Optical Drive – DVD/Blu-Ray
If you require an optical drive in a laptop you’ll have to be more selective as many laptops no longer have them. For some of you this may be a big deal still, but I’ll stick to the cheap $20-50 USB powered external drives for the rare instance I need to use one. I have computer with a Blu-Ray burner in it, but really haven’t found much of a use it.
Most newer laptops out there tend to have reasonable battery life. I prefer the Lenovo T series systems that have one built-in battery and one removable, or models where you can add a second battery in the modular UltraBay. If you’re getting a desktop, you might consider a battery backup. Make sure to do your homework and get a true Pure Sine Wave model, I like my CyberPower unit.
Bluetooth & WiFi
I don’t get too excited about the which Wifi / Bluetooth chip any laptop or desktop has in it anymore, the upgrades sometimes offered really aren’t worth the money unless you have some very specific reason. It would be nice if the WiFi chip supported 802.11ac, the newest standard, but it’s not a requirement.
Extended Warranty & Accidental Damage
For laptops I think this is probably a no-brainer. Don’t go longer than three years unless it’s super cheap to add on.
Integrated 4G LTE / Cellular Capability
I wouldn’t worry so much about this. Make a WiFi hotspot out of your smartphone or tablet. Most cellular companies now include WiFi hotspot in their smartphone data pricing.
External Hard Drive
Get a 1-3 TB (terabyte) hard drive and use it to make backups! I like the the Western Digital Ultra Passport. The portable ones are nice because they don’t need an extra power supply. I’d recommend keeping the hard drive in a fire safe when not in use
I have no problem with using cloud storage, I’m a regular user of Google Drive and sometimes Dropbox as well. Just remember if you use a service to backup your entire computer, it will likely use a lot of internet bandwidth. This could be a major problem if you’re on a metered connection like satellite or cellular, or have slow upload speeds. Many programs have scheduling and throttling settings to help with this. Still make sure to make backups using the File -> Backup and Restore tool in Apex, or similar tools in other programs such as QuickBooks or SMS.
Monitors / TV
I highly recommend Dell UltraSharp monitors. I like the 2560×1440 resolution monitors because they’re much sharper than 1920×1080 monitors, but don’t make things tiny like 4K monitors. I have a Dell U2715H 27″ monitor and a couple older 1080 ones. Again, if you’re looking to hook up to a 4K TV for a big screen do your research. Not all TV’s support 4K over HDMI and many only do 30hz instead of 60hz. Rtings.com has great reviews of TV’s, plus show a category specifically for computer usage.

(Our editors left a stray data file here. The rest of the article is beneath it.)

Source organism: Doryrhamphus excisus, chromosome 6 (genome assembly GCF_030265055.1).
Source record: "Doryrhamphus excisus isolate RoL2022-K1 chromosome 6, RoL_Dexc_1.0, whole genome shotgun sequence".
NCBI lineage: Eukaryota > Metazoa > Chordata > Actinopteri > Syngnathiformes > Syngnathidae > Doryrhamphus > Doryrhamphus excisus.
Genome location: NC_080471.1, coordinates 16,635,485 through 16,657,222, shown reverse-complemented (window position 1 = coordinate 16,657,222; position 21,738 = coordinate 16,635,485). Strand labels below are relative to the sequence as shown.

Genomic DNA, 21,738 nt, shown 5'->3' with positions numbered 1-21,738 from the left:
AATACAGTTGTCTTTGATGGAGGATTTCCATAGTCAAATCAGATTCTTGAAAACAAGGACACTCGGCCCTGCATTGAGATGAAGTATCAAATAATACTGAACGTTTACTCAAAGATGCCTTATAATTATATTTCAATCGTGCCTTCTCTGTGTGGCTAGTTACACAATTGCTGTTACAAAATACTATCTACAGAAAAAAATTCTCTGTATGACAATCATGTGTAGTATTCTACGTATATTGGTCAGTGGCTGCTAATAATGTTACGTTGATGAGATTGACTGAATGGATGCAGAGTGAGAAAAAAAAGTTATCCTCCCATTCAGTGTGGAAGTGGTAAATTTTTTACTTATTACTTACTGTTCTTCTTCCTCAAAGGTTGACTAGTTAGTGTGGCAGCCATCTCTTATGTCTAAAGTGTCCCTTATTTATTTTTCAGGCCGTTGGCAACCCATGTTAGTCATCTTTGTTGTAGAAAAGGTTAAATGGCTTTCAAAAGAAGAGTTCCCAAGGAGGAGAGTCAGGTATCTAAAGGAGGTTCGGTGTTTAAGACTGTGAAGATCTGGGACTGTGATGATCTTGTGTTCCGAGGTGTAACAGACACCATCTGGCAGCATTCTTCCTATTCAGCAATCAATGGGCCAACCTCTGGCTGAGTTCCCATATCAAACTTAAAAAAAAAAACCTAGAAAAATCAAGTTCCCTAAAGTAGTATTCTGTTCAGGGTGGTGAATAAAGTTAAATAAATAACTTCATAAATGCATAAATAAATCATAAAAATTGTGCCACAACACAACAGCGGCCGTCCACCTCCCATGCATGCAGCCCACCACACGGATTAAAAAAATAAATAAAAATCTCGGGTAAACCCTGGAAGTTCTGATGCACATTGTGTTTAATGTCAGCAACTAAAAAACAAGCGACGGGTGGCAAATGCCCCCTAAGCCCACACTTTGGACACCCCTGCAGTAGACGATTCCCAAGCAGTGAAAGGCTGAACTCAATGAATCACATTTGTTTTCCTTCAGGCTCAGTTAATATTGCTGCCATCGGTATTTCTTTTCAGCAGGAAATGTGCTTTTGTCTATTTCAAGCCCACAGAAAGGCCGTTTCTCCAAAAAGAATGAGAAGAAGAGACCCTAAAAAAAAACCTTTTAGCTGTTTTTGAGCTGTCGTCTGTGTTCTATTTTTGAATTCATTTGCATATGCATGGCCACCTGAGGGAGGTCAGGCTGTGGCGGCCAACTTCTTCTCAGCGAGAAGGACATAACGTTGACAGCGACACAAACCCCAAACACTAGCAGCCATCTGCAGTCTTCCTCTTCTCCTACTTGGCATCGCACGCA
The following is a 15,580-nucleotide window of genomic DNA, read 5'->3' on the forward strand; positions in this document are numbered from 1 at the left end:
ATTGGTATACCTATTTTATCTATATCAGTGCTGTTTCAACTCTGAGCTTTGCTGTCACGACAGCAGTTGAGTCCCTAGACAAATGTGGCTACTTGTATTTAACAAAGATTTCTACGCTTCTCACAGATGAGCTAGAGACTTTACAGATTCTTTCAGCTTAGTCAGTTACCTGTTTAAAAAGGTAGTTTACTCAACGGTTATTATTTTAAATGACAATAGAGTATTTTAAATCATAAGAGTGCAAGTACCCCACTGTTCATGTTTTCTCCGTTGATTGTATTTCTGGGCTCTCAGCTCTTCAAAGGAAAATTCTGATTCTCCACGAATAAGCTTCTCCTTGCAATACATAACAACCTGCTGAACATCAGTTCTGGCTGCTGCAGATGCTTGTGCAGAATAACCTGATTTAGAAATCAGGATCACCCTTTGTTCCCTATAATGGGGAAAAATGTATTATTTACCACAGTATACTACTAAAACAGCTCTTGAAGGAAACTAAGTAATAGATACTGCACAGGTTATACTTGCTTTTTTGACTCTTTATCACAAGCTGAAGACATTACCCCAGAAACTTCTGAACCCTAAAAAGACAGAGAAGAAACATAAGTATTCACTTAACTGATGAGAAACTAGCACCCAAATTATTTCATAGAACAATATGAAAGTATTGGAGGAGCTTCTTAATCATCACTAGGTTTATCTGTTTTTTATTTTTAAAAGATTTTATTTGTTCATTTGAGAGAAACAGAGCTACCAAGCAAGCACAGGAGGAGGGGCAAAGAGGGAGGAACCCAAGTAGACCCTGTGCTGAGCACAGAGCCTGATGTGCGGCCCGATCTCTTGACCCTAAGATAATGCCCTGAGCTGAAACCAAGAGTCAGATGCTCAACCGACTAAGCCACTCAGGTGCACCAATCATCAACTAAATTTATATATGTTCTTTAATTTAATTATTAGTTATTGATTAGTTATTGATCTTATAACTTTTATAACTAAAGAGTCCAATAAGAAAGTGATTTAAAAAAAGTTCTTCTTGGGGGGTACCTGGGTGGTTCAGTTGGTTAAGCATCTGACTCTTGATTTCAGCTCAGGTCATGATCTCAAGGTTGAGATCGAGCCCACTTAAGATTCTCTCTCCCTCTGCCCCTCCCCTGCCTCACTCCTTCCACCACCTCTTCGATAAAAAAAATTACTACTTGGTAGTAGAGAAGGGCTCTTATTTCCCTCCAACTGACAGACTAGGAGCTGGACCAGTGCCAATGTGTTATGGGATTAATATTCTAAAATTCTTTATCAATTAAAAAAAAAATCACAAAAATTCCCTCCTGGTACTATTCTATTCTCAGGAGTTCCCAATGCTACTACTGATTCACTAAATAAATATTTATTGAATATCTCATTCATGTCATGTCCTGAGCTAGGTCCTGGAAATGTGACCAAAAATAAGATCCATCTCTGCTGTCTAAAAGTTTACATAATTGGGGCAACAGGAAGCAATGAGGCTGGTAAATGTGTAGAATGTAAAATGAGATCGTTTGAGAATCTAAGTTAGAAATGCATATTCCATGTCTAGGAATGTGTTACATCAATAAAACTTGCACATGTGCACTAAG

Laptop Docking Station
An easy way to gain an extra power adapter and not have to hook and unhook from multiple cables every time. Not all laptops have a connector for a docking station anymore. Some alternative docking stations use USB or Firewire connections, but just know they may slow things down.
Pricing / Service
Yes, you can save a lot of money by shopping around and being patient purchasing anything computer/electronics; But if you’re the kind that will need help with it, please consider supporting your local computer shop. I’ve seen many big box stores and manufacturer’s support services lead customers down a long expensive path that accomplishes next to nothing. If you want service, then you definitely get what you pay for with a local shop. And hey if you like fixing stuff yourself like I do, then by all means, buy from the cheapest reputable website you can find. I like setting up deal alerts on SlickDeals.net, a community based forum that specializes in deals for electronics of all kinds. I’ve saved some money purchasing on eBay and manufacturer refurbished items as well. Again, it’s risk vs reward.
As always, glad to hear feedback and your opinion – @AaronBobeck on twitter